Kava Is Not Alcohol and Here’s Why You Should Still Drink It

Kava Is Not Alcohol and Here’s Why You Should Still Drink It

A socially vibrant area with bustling conversation over a cup of kava has become a common affair in many bars in the USA. Though bars and “kava” don’t quite go hand in hand, with changing times, associations are also changing. 

The stressful world around us continuously demands a moment of calmness. The calmness can be achieved with a shot of vodka or cuppa coffee or a fresh glass of juice. Everyone has their own go-to beverage, right? 

Despite multiple existing options, alcohol has dominated everyday social settings. The major concern with this behavioural habit is alcohol’s severe impact on health. Regular use may lead to dependence. Beyond this, long-term use may even lead to liver cirrhosis, pancreatitis, interpersonal violence, or alcohol use disorder. 

It is because of the aforementioned reasons and a general dislike of taste by people, kava bars are popping up not just in the USA but around the globe. Also, we are not demonizing alcohol.  It is simply a matter of finding healthier alternatives that are not addictive and still provide the calm people are looking for. Kava qualifies well on these parameters so far.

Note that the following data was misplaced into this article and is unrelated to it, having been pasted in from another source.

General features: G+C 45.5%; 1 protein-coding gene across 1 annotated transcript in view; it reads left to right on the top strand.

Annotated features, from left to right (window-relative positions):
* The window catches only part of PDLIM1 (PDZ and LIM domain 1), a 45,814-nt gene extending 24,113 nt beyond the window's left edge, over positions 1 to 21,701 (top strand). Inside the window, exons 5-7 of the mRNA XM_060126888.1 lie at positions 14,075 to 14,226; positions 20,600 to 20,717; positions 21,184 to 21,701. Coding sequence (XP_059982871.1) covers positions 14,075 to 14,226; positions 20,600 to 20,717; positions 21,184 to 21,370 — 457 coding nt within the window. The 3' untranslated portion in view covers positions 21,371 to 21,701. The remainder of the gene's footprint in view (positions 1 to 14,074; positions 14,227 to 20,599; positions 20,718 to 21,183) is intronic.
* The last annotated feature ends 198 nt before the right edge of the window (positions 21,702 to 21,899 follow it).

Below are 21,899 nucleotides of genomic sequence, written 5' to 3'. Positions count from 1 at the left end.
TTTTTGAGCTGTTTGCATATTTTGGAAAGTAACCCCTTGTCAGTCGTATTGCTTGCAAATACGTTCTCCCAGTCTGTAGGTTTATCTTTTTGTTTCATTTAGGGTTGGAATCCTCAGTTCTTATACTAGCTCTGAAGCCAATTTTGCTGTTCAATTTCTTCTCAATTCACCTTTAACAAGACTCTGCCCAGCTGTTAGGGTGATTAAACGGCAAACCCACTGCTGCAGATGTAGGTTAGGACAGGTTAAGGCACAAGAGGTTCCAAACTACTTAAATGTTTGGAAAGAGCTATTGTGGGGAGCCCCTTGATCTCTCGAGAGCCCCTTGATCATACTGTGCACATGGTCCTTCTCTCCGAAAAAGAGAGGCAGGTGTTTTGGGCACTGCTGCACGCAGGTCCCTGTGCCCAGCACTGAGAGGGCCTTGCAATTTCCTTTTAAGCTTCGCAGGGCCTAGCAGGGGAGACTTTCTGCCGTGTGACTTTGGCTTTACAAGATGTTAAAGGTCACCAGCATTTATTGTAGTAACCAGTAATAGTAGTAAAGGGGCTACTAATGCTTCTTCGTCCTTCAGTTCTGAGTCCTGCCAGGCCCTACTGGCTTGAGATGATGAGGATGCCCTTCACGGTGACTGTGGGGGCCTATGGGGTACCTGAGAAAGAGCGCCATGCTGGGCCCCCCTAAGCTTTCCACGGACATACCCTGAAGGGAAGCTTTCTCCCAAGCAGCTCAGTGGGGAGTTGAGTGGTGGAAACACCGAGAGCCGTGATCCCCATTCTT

Let us dive deep into how kava, a pepper plant, helps in better mental health and is an amazing alternative to alcohol. 

The Kavalactone Peace Is Unmatched 

Kava is a thousand years old ceremonial drink from the Pacific Islands. It has survived the test of time and now is embracing the modern, technological world. People love kava not so much for its taste but for what it brings to the table- the unmatched sense of peace. 

What about kava makes it soothing? The answer is a chemical compound called kavalactones. 

Kavalactone is a class of polyketides which interacts with our central nervous system and produces anxiolytic, analgesic, or other therapeutic effects. There are six major kavalactones found in kava: methysticin, dihydromethysticin, kavain, dihydrokavain, yangonin, and desmethoxyyangonin.

Each type has its value and contributes to the overall health of an individual. The beauty of kavalactones is its easy absorption in the gut. Also, its impact on the nervous system is transient in nature, making its depressant impact lower than alcohol. Good kava effortlessly induces a condition of pleasurable contemplation.

Though many kavalactones are still under study, they have shown to provide relaxing effects. On many kava forums, people describe their kava experience in terms of spirituality/mindfulness. 

Kava’s impact in social settings is often cited as mellow and quiet as compared to alcohol gatherings. As American plant medicine expert Chris Kilkham says: